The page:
An Elegant, Romantic Wedding at the Lotte New York Palace in New York, New York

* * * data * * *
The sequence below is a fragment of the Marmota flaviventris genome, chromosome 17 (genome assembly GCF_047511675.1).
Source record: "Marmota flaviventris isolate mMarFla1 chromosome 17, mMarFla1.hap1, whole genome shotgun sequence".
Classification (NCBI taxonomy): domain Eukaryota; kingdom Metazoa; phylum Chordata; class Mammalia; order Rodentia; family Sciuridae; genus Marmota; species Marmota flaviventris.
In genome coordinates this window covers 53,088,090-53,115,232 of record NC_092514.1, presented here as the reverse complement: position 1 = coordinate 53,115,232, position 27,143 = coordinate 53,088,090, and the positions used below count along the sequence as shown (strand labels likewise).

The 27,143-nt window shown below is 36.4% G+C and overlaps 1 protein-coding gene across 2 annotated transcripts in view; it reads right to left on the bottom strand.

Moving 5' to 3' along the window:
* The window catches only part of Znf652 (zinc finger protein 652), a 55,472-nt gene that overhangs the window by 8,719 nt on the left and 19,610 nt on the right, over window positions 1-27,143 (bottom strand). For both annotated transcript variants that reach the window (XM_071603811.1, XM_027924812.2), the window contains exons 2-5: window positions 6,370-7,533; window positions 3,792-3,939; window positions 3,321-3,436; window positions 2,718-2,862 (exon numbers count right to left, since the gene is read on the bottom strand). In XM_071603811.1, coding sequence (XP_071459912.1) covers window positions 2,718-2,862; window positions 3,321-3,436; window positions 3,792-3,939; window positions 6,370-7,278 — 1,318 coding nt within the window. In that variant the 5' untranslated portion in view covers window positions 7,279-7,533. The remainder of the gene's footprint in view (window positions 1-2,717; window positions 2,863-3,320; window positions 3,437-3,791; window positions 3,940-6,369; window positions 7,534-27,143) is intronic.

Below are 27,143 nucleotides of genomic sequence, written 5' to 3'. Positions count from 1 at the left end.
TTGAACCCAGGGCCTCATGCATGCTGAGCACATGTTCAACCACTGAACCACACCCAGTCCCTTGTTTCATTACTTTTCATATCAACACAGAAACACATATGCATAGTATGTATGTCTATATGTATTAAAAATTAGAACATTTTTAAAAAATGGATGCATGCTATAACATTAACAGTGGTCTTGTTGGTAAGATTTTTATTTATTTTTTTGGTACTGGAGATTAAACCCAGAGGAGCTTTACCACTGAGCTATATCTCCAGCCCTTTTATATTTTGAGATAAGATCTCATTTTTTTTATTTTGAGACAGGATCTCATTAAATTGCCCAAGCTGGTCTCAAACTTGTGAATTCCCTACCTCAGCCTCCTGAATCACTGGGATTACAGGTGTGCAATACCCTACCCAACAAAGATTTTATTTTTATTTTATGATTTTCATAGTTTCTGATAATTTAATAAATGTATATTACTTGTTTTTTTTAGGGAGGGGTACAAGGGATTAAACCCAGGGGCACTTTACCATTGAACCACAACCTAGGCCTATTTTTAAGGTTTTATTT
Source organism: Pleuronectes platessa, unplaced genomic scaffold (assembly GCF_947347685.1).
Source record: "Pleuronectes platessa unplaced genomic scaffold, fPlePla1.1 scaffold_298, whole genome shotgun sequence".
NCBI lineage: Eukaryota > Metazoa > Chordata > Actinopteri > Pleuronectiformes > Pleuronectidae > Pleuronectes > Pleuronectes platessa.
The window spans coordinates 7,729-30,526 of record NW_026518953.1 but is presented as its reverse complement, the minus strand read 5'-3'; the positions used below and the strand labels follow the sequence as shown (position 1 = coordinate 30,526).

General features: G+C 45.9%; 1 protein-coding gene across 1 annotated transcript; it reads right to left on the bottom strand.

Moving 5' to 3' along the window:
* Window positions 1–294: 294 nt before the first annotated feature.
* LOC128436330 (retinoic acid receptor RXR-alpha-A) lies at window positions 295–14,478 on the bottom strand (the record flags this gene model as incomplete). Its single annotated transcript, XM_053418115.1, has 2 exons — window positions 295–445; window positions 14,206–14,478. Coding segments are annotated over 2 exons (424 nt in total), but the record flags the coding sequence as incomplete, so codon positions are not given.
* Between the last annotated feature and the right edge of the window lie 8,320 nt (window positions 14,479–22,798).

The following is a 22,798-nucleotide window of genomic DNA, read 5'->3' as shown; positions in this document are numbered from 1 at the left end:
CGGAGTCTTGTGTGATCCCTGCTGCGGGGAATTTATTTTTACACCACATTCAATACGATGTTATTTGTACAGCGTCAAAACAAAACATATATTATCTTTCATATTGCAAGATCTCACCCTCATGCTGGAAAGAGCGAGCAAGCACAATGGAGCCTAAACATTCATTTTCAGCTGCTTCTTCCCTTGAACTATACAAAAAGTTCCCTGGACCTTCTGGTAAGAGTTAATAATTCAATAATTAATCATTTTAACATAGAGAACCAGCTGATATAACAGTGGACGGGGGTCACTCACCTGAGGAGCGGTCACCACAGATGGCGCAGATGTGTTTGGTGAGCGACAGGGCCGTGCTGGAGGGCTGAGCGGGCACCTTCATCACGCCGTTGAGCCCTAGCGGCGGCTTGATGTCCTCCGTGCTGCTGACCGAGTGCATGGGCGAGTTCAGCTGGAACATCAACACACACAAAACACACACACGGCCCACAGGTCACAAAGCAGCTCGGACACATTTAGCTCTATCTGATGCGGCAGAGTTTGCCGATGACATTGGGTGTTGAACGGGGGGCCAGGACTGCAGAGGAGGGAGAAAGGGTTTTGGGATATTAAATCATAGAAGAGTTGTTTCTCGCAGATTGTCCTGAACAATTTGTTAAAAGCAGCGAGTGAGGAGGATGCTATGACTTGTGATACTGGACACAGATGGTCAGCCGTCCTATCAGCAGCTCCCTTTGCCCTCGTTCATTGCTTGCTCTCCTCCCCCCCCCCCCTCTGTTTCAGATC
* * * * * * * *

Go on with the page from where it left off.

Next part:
For their summer wedding in New York City, Wanchen Li (27 and a beauty product retail entrepreneur) and Erik Kaiser (45 and a start-up entrepreneur) planned an elegant, opulent affair with subtle touches that paid tribute to Wanchen’s Chinese roots. The day kicked off with a traditional ceremony at St. Bart’s Church. The church's high ceilings and awe-inspiring stonework and mosaics offered a striking backdrop for the couple’s “I dos.” “St. Bart’s doesn’t allow too much decoration, but we didn’t really need it. We let the church do the work,” Erik says. Heightening the occasion’s sense of drama, Wanchen and Erik accompanied their vows with the sounds of a nine-piece mini orchestra. After the ceremony, the newlyweds and their guests then strolled over to the iconic New York Palace Hotel for an extravagant evening of dinner and dancing. Good music was a top priority for Erik and Wanchen, and the couple enlisted the help of the Karen Lloyd Band to keep the party going late into the night. “We converted the first floor of the Villard Mansion into a dance club by giving the band a stage at one end of the room and a bar at the other,” Erik says. “We dedicated that room to the band. People are still talking about them. We agreed that we would not play any Motown or familiar songs for the older crowd. Wedding music is so predictable, so we had a night of contemporary music from R&B, rap, pop and Top 40.” At the end of the evening, Wanchen and Erik treated their guests to an assortment of teas from China housed in custom containers hand-painted by a notable art authenticator of Chinese art. “The most interesting favor was a piece of art designed to educate the guests about our experiences in China,” Erik says. “It was an envelope that, when opened, revealed a piece of original art by a Chinese artist, incense to burn to elicit the smells of China and a QR code to access original music for the experience.” A tip from Wanchen and Erik: “Don’t spend money on reception lighting, excessive flowers and extra stuff you think you need. Focus on the venue, and let the room do all the work. If you have to park people in one room for the night, add activities. Our idea was to keep people moving so they would be interested and stay to enjoy themselves. The church was one block from the venue. Cocktail hour was 50 minutes at the bar, dinner was upstairs for 90 minutes, and the reception was downstairs with the bar open for quieter talk.” —Libby MacCarthy